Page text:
Recipe: Natural Oil Paint

Recipe: Natural Oil Paint

Making your own natural oil paint is not only super quick, easy and economical but it also makes the most archival, vibrant and pure paint on the planet. 

Unlike tubed, conventional oil paints, these paints don't have fillers (bulking agent), toxic preservatives, heavy metal or petroleum-based pigments, solvents or chemical additives. These paints will last for thousands of years and be 100% lightfast, humidity resistant and won't off-gas into your home.




Prep Time: 2-4 min. per color

Step 1. Scoop a pile of pigment on your glass palette.

Step 2. Create a small hole at the top of the pile, like a volcano.

Step 3. Add drops of oil and start mixing with a palette knife. You can use a syringe or dropper to make adding oil easier or simply pour carefully from the bottle. See note below about how much oil to add or start by adding about 30% by volume of oil to the pigment.

Note: All natural pigments absorb liquid differently and in different amounts. For example, green may need a lot more oil to make a thick paste than yellow. Just add drops of oil and mix until a thick paste forms - you don't want it too thin! Use the least amount of oil possible to start.

Step 4. Mix the pigment and oil with your palette knife. Add more oil as necessary until you reach the desired consistency for your paint - a creamy, thick paste.

Step 5. Optional Final Step:

Use a glass muller after mixing with a palette knife. This step is simply to make sure that every single particle of pigment is completely coated in oil and there are no air pockets that may crack the painting surface in the future.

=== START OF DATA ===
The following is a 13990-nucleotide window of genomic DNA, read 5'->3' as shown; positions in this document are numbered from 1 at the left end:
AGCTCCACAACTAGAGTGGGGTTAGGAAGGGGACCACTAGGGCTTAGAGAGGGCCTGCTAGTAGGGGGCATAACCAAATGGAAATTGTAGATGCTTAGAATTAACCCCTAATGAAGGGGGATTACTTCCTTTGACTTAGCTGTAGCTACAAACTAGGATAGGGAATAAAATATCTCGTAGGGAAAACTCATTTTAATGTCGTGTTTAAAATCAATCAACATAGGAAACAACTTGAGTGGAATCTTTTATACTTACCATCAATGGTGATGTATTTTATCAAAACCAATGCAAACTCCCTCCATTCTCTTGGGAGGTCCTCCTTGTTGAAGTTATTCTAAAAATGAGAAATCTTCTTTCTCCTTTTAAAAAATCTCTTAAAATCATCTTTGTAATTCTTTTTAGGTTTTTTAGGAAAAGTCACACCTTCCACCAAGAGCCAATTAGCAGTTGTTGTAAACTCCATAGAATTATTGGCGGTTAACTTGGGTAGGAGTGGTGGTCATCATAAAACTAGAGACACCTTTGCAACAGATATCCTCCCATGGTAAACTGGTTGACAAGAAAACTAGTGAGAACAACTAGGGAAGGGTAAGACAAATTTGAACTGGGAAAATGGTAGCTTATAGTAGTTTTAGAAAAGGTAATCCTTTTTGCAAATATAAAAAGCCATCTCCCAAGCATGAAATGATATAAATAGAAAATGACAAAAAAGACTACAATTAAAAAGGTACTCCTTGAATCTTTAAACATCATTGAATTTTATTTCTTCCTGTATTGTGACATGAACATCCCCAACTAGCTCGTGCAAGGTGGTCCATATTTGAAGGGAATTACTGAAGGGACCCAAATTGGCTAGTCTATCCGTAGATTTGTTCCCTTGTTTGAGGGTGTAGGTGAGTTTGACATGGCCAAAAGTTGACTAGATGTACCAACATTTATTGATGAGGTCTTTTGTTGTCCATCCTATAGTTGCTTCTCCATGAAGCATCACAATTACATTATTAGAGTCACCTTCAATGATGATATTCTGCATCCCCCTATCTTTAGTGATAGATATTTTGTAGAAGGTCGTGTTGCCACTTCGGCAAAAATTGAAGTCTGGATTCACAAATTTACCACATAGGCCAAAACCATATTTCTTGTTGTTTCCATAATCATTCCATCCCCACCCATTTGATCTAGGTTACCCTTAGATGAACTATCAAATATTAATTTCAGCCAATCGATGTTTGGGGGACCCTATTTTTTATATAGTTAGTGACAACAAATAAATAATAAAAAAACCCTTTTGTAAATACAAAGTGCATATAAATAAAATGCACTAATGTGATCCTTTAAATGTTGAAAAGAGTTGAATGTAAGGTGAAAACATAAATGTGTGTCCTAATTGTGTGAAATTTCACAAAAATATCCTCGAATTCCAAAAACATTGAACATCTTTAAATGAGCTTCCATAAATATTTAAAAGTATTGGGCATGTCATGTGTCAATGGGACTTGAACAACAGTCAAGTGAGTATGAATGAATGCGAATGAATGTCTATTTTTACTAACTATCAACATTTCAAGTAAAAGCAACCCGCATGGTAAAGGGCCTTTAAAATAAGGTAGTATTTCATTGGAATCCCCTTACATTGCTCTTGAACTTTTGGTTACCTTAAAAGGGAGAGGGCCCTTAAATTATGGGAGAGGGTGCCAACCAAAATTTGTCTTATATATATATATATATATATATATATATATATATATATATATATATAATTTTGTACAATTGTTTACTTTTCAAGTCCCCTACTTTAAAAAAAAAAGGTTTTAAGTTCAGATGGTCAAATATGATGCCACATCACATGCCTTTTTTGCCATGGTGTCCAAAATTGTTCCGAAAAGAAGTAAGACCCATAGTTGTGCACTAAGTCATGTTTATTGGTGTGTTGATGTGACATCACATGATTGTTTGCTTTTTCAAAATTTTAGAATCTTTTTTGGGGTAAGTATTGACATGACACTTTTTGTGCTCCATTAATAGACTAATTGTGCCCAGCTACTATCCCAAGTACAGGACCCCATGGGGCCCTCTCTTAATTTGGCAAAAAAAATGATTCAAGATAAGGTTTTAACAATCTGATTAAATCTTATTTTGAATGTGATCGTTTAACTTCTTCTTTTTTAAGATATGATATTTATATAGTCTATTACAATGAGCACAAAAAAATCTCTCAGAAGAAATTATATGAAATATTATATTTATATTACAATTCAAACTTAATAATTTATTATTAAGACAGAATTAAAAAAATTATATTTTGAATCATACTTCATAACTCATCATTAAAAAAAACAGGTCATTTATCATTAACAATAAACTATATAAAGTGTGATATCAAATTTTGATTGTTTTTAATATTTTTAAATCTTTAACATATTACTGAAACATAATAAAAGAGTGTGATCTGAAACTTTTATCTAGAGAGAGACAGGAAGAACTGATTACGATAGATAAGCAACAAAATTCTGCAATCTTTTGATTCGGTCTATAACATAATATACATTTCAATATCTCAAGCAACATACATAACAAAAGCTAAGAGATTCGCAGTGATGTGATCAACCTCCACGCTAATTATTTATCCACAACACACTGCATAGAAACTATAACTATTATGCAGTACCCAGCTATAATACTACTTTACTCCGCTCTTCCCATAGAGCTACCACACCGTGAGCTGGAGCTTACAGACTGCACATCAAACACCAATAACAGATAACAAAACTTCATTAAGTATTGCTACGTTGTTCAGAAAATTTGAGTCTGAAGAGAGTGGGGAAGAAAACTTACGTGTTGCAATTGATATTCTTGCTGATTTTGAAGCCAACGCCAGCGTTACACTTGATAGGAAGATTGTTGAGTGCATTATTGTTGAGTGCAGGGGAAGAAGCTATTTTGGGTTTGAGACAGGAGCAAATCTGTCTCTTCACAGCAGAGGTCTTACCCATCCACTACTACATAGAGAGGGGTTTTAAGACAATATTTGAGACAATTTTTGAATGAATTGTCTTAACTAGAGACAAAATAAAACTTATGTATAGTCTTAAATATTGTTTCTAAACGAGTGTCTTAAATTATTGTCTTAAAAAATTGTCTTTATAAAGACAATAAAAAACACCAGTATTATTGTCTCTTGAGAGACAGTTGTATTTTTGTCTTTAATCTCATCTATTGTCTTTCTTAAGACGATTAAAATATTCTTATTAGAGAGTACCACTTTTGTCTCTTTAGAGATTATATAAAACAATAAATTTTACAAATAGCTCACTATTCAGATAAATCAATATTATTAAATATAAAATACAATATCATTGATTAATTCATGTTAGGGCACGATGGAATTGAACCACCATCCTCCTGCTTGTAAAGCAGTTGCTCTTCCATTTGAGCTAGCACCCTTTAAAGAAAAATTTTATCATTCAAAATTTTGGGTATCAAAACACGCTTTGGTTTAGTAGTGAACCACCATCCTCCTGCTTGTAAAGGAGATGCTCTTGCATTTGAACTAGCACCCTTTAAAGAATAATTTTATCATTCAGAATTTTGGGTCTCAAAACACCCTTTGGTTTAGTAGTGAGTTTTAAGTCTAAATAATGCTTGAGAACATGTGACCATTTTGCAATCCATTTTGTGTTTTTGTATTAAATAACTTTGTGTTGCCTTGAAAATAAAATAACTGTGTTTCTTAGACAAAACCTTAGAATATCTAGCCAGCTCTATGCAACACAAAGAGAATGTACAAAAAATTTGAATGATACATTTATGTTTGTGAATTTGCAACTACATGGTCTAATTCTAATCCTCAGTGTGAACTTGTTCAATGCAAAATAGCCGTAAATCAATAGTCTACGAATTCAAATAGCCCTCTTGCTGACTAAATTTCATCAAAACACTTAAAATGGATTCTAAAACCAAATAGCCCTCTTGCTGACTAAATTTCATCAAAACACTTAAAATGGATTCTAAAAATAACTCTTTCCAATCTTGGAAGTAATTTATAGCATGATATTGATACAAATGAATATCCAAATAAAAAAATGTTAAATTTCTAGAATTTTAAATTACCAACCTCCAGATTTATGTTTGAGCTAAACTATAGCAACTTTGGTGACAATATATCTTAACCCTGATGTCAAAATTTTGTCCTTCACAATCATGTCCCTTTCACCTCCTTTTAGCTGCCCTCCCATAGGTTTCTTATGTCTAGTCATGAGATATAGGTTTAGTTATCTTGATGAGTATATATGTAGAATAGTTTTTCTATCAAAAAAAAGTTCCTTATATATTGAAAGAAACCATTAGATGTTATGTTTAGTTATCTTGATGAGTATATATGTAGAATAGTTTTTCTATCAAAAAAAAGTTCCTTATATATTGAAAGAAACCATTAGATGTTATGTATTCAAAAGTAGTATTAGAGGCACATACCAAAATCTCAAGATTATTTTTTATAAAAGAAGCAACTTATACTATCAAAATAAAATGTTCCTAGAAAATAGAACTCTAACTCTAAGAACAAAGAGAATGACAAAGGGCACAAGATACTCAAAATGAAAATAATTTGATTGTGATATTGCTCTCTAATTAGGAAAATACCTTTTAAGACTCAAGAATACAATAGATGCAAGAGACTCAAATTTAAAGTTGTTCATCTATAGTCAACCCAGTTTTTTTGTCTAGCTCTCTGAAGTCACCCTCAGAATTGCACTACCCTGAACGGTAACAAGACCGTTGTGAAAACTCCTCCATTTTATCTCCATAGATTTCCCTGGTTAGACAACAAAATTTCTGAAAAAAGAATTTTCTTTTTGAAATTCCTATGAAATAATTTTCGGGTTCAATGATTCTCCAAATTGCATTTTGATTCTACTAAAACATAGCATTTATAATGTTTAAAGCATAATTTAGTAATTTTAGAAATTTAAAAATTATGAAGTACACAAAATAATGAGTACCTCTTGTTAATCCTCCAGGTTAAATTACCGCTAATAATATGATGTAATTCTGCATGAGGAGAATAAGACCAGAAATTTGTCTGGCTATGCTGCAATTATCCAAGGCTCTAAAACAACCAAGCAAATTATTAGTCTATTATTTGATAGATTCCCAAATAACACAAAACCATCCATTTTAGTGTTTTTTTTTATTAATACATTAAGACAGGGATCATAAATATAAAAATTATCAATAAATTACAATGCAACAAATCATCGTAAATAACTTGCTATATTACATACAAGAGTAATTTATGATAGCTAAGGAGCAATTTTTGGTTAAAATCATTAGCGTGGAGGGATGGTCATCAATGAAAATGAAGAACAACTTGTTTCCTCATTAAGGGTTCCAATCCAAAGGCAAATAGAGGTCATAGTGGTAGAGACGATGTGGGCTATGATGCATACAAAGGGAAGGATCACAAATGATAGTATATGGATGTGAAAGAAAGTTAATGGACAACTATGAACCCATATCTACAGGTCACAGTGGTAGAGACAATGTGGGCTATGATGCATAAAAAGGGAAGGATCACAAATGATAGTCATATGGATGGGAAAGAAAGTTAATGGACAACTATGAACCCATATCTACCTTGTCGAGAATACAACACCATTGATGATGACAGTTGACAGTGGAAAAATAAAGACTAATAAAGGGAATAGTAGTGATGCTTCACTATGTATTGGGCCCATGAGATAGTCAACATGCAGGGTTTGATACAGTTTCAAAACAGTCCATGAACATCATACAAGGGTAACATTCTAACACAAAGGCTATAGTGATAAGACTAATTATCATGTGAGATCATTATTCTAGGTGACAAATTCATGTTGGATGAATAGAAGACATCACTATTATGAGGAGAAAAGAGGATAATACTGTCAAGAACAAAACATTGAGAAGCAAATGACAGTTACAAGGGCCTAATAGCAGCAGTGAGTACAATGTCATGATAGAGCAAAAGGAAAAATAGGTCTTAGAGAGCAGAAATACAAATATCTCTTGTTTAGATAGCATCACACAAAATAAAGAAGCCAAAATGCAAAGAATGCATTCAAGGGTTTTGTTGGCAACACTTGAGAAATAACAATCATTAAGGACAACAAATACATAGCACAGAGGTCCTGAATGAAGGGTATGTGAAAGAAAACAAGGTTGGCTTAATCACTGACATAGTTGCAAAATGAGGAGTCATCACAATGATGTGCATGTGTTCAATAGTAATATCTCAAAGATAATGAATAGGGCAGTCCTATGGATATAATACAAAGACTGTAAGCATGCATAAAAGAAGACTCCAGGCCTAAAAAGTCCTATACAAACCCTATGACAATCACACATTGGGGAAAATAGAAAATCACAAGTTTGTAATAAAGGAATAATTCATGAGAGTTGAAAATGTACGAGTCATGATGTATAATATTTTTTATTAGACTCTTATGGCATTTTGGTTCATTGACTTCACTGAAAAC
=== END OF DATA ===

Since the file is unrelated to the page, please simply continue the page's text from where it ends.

- Swirl the muller around in circular motions on the paint (start in center and move outwards) and then scrape the paint off the bottom of the muller and scrape paint into a pile on the palette and repeat (2-3 times). You don't need to exert downward pressure as you're not grinding the pigment particles down, you're just coating the particles.

To store your paint, you can transfer your paint onto a piece of aluminum foil, fold it up, and save it for your next masterpiece. Or put it in a small jar with a lid, or scoop into an empty aluminum paint tube.

See full article on "How to Store Your Mixed Oil Paint"


If you know you'll be painting throughout the week, you can simply leave the piles of mixed oil paint on your palette since it takes over a week before it will dry. After paint has dried on the glass palette, simply scrape off with a "paint scraper" from the hardware store - the kind with an actual razor blade inside - and dispose in the trash.

Clean up: Thin paints and clean brushes with Eco-Solve. Clean paint off of hands / skin with Pinerite. Varnish final painting with Natural Varnish, if desired.

Titanium Dioxide White: is notoriously the one pigment that is difficult to mix into a smooth, creamy paste. One tip is to use less oil than you think, adding just 10 drops at a time into a cakey paste and then mull 3 times. It looks like you don't have enough oil but if you keep mulling, it will get smooth.

Yellowing: Titanium White is also the only color that has a tendency to yellow over time. Many artists will use walnut oil for mixing all colors except white and will use either poppyseed oil or "Liquid Gold Hempseed Oil" to mix with white pigment because these 2 oils do not yellow over time. 

Safety: Most artists will not create airborne dust by carefully scooping a spoonful of pigment and slowly mixing with oil. However if you're using large amounts of pigment or have any lung sensitivity at all, you'll want to wear a NIOSH Approved Respirator while mixing. Even though these pigments are non-toxic earth and minerals, you want to avoid inhaling any dust into the lungs.

Speed Up Drying Time: Add a few drops of "Sun-thickened Linseed Oil" to your mixed paint.

More of a visual learner? Check our our video tutorial here!

Interested in more recipes featuring Natural Earth Paint products? Visit our Recipes page!
Follow us on Instagram, Facebook, and Pinterest for more natural inspiration.